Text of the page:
WebRTC posts on CNET

WebRTC

Facebook file-sharing app Pipe shifting from Flash to WebRTC

Pipe just launched a new version of its Facebook file-sharing app, illustrating that the shift away from Adobe Systems' Flash Player to Web standards is getting steadily easier.

The new Pipe app uses a newer standard called WebRTC for real-time communications on the Web, the company said Monday. That standard got its start for Skype-like video and audio chats, but it's got a data-sharing ability too. The brains of the new app run in JavaScript, the universal language of Web programming, with a boost from the AngularJS project that makes JavaScript more manageable.

Pipe lets people send files as … Read more

Live.pics.io lets you narrate online slideshows in the moment

Miss the days of real-world slideshows, when your guests would come by to see your vacation photos and hear you tell the story behind the shots? Ukrainian startup TopTechPhoto launched a service called Live.pics.io on Wenesday that aims to reproduce the experience online.

The service works over a private chat room on the Web, but the company plans to launch a Facebook app in a week or two that uses the service, too.

Sites such as Flickr or Facebook are fine for sharing photos, but they aren't set up for a live conversational tour of a photo … Read more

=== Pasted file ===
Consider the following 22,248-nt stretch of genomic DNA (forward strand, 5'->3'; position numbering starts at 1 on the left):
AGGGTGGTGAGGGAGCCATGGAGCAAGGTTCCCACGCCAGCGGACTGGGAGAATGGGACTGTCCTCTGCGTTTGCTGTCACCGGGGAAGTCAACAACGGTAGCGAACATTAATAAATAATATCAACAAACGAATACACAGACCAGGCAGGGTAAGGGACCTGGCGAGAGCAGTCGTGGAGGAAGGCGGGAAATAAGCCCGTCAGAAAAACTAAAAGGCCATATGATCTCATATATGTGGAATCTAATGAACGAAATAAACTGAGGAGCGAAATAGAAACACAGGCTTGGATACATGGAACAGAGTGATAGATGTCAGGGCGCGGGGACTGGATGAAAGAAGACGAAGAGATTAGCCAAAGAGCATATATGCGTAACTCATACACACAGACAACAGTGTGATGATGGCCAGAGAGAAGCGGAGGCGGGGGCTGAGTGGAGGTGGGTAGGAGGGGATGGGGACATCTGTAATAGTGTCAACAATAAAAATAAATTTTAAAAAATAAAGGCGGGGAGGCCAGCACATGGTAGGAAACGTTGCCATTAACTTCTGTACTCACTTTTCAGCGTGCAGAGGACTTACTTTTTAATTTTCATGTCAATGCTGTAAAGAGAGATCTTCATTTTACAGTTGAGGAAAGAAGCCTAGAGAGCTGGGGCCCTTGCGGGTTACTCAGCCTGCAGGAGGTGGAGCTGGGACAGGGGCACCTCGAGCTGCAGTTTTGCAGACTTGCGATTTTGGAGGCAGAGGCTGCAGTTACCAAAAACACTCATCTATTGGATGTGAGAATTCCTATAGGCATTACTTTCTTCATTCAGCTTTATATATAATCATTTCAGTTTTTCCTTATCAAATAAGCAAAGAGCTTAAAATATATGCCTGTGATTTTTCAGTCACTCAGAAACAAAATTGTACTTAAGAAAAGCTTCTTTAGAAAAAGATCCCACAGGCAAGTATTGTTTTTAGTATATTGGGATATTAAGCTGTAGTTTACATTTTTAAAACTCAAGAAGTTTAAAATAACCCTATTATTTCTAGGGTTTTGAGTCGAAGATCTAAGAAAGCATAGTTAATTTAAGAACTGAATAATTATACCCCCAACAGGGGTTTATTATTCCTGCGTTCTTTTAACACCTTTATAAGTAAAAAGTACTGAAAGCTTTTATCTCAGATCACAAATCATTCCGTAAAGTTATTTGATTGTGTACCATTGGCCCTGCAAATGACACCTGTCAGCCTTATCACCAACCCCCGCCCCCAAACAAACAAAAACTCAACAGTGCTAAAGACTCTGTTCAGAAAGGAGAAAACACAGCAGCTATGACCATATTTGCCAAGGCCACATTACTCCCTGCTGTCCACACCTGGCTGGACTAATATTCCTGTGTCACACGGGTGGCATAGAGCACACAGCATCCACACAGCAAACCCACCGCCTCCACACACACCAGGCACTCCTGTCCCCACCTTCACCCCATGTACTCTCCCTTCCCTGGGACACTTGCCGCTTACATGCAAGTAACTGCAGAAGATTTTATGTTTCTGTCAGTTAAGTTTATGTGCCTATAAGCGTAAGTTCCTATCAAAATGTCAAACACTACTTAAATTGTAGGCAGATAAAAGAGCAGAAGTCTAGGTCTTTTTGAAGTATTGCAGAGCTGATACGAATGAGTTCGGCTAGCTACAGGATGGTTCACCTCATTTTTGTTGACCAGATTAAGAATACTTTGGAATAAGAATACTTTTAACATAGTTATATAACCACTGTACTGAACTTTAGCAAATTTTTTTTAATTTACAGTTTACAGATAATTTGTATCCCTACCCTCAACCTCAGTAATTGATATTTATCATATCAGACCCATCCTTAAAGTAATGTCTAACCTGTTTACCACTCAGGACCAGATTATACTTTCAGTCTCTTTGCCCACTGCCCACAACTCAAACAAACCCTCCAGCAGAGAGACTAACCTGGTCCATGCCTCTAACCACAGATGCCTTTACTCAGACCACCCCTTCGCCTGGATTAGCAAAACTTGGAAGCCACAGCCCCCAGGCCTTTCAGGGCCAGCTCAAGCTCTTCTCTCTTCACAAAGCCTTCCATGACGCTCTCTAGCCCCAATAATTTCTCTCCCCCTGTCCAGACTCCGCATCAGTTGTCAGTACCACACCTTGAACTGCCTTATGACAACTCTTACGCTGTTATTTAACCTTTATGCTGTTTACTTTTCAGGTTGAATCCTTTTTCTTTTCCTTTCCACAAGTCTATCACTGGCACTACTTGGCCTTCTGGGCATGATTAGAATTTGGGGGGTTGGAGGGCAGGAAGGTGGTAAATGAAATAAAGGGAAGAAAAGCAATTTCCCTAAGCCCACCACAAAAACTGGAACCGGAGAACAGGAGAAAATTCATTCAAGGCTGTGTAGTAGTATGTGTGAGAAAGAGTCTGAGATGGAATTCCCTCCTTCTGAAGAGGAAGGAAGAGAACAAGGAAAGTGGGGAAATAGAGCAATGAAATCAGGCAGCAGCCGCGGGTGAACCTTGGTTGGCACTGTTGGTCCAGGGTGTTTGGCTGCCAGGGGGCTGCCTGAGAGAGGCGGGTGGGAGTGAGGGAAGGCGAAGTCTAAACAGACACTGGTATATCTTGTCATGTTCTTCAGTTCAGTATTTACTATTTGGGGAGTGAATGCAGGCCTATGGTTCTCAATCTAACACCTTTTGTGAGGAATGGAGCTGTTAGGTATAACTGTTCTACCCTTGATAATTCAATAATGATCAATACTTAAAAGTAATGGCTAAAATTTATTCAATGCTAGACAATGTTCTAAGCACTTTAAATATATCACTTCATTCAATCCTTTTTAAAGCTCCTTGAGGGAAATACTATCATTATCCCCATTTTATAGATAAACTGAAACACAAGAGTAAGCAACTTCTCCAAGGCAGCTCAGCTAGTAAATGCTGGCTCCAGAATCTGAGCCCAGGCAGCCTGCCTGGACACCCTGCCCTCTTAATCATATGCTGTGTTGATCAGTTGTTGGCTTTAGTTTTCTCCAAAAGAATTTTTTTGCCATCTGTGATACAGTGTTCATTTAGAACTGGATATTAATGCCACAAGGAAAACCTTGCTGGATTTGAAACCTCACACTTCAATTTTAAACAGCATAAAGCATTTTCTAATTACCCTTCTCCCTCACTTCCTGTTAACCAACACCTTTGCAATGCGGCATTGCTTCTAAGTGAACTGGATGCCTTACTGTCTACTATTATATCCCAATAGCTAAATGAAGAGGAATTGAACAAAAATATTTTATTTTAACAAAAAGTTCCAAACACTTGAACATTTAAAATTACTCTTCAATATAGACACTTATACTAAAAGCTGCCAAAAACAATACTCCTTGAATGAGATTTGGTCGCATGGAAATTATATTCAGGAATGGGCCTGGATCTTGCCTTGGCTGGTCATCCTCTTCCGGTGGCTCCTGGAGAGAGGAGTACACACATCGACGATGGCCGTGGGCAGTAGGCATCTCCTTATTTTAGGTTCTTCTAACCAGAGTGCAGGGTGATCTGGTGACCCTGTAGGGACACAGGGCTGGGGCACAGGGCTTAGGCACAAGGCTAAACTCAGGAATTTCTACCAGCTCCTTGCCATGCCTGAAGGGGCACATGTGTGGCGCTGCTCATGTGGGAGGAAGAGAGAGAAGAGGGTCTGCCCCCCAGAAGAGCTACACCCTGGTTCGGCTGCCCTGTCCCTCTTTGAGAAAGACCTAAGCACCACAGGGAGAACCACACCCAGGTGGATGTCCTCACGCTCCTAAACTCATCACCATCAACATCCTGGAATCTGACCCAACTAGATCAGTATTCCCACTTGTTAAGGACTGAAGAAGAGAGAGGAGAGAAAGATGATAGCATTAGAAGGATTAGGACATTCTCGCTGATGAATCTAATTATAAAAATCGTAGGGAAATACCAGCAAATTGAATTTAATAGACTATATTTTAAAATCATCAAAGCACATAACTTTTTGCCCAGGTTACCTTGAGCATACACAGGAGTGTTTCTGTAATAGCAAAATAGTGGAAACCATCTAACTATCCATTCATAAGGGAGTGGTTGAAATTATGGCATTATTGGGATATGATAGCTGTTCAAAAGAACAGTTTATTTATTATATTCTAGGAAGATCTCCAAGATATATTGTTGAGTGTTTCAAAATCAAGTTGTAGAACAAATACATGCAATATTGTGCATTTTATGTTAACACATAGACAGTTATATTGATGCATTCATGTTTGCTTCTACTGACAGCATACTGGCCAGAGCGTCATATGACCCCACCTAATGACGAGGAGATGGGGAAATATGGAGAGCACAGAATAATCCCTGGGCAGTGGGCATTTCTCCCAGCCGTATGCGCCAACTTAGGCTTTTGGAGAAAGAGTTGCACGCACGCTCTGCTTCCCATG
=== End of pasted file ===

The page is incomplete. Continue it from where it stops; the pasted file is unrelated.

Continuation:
New Android Firefox simplifies mobile browser sharing

From features to speed, mobile browsing isn't quite what its desktop sibling is, but if Tuesday's Firefox 24 update is any indication, the gap between them is quickly shrinking.

The new, stable version of Firefox 24 for Android focuses on tying the mobile browser to several quick sharing tools.

Among the list of options in the Android menu button while using Firefox is now a "quickshare" button, based on your most commonly-used sharing tools. It lets you share with one tap and automatically picks up on your preferred sharing tools.

"Bump sharing" will also … Read more

Chrome update introduces reset button

Your personal stew of settings changes, add-ons, and other customizations can sometimes weigh down your browser, which is why Google has introduced a reset button in the latest build of Chrome stable.